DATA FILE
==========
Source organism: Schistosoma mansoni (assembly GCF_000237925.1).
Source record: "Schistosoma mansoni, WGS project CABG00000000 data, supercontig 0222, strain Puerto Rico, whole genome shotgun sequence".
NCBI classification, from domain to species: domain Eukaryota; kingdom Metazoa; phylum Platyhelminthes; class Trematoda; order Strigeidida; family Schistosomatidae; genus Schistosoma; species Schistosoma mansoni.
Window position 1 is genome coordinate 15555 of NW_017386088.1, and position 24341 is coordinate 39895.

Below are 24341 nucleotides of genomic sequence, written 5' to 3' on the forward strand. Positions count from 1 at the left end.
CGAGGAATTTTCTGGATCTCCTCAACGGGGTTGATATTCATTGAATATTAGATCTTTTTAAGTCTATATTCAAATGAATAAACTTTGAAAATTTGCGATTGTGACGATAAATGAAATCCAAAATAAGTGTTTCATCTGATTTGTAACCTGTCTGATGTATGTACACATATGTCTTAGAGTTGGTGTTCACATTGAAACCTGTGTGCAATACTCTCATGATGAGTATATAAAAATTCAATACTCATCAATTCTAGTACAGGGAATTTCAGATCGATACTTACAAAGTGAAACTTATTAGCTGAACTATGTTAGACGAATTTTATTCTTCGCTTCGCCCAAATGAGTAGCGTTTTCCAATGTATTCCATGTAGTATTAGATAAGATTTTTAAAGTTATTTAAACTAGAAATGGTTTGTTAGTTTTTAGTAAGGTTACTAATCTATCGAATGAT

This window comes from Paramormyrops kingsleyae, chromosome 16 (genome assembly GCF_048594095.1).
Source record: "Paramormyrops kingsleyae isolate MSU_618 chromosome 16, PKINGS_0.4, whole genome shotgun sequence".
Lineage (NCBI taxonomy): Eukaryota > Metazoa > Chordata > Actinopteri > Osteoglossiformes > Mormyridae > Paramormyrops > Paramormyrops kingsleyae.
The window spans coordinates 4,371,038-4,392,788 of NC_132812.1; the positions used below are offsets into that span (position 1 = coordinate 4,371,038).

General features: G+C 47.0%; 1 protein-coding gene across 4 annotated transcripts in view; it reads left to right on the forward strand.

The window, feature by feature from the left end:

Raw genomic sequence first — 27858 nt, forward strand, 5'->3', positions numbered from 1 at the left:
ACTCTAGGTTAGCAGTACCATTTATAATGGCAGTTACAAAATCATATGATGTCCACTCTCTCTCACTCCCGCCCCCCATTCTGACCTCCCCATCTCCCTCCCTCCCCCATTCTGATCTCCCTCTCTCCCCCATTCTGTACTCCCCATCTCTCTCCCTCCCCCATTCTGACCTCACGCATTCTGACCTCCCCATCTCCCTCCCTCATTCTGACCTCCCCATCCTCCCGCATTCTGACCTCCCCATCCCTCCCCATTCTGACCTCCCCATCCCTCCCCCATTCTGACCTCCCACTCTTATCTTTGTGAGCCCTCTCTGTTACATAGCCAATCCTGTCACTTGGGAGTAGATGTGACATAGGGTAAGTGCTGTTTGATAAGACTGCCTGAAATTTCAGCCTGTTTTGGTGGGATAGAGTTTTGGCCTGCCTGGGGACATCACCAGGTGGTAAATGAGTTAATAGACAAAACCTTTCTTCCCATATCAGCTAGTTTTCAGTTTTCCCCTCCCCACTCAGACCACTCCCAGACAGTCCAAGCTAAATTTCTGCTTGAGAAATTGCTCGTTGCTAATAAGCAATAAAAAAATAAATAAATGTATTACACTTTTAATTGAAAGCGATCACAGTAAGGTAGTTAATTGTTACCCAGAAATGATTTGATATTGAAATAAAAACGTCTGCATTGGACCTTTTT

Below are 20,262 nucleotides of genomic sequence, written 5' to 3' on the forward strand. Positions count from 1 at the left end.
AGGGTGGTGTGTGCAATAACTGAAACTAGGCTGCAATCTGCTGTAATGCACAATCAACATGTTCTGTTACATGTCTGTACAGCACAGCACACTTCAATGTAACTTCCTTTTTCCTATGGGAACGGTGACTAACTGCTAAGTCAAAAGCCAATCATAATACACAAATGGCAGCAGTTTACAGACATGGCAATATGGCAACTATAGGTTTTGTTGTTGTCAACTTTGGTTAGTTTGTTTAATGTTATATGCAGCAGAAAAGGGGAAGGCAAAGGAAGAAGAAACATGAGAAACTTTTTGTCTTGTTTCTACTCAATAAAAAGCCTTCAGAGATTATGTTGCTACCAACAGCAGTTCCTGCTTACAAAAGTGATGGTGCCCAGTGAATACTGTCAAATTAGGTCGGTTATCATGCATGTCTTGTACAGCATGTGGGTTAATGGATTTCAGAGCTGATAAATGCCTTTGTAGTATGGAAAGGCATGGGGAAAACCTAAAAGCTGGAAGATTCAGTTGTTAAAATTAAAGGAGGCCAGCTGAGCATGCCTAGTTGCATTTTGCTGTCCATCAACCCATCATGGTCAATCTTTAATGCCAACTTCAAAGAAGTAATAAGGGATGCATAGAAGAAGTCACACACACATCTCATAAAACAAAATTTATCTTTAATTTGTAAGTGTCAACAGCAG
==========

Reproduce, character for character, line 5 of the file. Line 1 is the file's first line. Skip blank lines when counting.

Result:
Below are 24341 nucleotides of genomic sequence, written 5' to 3' on the forward strand. Positions count from 1 at the left end.